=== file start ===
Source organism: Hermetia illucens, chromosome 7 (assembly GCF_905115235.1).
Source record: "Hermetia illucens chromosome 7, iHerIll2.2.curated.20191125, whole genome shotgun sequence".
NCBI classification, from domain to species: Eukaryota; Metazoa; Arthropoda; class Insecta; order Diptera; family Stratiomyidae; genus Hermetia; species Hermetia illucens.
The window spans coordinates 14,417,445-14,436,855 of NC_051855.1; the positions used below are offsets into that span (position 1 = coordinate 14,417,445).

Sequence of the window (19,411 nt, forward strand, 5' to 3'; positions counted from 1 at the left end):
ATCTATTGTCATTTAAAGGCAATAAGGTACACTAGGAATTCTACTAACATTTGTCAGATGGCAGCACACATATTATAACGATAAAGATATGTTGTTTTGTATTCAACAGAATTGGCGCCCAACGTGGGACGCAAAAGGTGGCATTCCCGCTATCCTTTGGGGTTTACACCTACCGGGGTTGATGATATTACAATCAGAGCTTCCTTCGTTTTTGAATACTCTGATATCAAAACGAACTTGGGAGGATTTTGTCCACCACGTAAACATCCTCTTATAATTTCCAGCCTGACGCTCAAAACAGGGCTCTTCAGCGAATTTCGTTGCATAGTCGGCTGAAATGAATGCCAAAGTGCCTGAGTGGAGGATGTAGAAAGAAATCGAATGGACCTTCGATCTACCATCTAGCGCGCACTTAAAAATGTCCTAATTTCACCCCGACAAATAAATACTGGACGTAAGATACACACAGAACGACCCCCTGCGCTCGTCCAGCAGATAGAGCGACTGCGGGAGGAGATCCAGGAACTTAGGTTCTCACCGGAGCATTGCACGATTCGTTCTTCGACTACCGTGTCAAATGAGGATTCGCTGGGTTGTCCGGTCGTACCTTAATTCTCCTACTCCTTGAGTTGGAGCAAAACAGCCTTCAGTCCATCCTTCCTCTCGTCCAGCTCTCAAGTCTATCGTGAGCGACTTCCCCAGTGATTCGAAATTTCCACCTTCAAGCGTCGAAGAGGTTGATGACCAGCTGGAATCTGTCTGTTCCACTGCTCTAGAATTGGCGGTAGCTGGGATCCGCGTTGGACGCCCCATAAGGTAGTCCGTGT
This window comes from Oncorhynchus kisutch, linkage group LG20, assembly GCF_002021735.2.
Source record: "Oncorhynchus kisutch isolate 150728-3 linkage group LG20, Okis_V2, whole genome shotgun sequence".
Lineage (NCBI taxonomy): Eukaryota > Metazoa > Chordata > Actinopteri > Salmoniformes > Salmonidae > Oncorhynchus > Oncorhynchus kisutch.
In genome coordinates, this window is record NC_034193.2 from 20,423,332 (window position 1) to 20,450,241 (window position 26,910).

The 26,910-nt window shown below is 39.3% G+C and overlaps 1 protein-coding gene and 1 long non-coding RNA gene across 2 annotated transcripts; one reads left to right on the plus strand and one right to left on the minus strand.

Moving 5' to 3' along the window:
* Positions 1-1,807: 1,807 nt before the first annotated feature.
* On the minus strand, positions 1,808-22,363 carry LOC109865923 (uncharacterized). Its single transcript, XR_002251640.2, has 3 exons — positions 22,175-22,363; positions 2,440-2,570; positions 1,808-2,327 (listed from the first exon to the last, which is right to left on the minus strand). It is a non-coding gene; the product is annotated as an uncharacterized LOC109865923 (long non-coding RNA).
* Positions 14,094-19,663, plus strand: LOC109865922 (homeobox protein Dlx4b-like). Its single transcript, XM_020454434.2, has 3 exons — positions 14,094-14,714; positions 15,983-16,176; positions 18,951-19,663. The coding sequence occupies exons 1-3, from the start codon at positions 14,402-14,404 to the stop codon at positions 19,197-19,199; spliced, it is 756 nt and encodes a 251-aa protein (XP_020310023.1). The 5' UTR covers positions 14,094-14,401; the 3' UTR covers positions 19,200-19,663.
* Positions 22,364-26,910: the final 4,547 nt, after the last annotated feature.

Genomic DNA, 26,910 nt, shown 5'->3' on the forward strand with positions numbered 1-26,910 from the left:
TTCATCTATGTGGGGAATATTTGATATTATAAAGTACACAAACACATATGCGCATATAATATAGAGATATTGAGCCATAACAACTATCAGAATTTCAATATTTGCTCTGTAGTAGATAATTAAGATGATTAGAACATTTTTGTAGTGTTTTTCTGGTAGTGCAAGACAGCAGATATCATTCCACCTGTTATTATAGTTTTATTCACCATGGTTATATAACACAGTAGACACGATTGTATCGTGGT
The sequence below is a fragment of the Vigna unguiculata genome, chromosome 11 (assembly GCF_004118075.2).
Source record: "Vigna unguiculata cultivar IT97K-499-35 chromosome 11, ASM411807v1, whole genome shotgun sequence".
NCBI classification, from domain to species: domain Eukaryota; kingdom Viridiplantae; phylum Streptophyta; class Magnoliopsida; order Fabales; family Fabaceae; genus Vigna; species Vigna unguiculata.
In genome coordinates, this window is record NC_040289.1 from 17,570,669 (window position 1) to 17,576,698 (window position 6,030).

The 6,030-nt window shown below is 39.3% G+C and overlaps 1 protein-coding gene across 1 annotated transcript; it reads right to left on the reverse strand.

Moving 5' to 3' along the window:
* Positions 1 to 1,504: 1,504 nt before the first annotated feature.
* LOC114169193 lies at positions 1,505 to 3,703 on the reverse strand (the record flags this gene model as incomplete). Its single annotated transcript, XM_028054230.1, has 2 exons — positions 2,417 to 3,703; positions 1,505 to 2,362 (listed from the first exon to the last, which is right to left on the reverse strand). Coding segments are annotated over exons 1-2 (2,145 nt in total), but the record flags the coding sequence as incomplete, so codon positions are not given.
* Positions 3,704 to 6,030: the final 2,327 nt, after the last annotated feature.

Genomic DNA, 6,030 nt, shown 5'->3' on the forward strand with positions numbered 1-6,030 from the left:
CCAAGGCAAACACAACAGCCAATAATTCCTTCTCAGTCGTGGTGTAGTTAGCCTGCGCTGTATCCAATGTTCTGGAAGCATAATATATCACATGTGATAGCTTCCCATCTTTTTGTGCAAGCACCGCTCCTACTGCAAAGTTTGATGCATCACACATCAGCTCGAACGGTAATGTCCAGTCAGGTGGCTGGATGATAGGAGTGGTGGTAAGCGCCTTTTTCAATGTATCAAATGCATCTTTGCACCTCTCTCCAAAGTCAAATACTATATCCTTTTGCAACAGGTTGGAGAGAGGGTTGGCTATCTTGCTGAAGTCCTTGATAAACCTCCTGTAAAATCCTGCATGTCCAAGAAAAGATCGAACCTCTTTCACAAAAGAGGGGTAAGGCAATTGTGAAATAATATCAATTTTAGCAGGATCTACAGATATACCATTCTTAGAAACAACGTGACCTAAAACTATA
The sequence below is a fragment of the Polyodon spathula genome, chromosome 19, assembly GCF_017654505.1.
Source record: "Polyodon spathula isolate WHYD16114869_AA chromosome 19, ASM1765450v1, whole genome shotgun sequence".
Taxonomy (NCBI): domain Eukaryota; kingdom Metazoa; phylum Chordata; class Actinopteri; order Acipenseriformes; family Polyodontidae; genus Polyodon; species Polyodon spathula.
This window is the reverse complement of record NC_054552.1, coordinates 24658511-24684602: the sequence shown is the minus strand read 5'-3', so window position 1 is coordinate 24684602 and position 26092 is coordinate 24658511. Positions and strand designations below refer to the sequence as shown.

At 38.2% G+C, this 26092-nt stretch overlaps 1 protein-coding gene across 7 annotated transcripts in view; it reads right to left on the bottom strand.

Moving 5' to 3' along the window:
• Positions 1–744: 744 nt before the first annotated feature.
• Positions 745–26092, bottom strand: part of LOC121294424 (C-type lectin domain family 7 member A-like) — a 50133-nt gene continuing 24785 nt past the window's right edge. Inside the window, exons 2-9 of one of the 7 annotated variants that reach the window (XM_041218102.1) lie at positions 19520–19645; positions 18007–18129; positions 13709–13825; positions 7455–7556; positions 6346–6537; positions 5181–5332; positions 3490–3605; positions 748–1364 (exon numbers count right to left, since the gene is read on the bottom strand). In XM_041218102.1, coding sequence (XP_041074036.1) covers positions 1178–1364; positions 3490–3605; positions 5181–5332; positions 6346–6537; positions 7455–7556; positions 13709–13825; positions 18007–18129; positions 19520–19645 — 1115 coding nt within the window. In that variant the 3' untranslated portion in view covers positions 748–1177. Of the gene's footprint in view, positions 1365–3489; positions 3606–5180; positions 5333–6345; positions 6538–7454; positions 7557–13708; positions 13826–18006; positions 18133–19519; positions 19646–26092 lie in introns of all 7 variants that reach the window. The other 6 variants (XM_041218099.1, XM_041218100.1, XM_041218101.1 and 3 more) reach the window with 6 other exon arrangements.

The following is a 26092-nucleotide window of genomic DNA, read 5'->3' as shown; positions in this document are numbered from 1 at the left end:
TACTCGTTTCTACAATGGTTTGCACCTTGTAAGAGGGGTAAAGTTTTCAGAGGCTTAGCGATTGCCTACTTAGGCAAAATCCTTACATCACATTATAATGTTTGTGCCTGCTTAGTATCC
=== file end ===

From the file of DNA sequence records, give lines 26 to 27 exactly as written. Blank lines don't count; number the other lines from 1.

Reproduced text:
* LOC114169193 lies at positions 1,505 to 3,703 on the reverse strand (the record flags this gene model as incomplete). Its single annotated transcript, XM_028054230.1, has 2 exons — positions 2,417 to 3,703; positions 1,505 to 2,362 (listed from the first exon to the last, which is right to left on the reverse strand). Coding segments are annotated over exons 1-2 (2,145 nt in total), but the record flags the coding sequence as incomplete, so codon positions are not given.
* Positions 3,704 to 6,030: the final 2,327 nt, after the last annotated feature.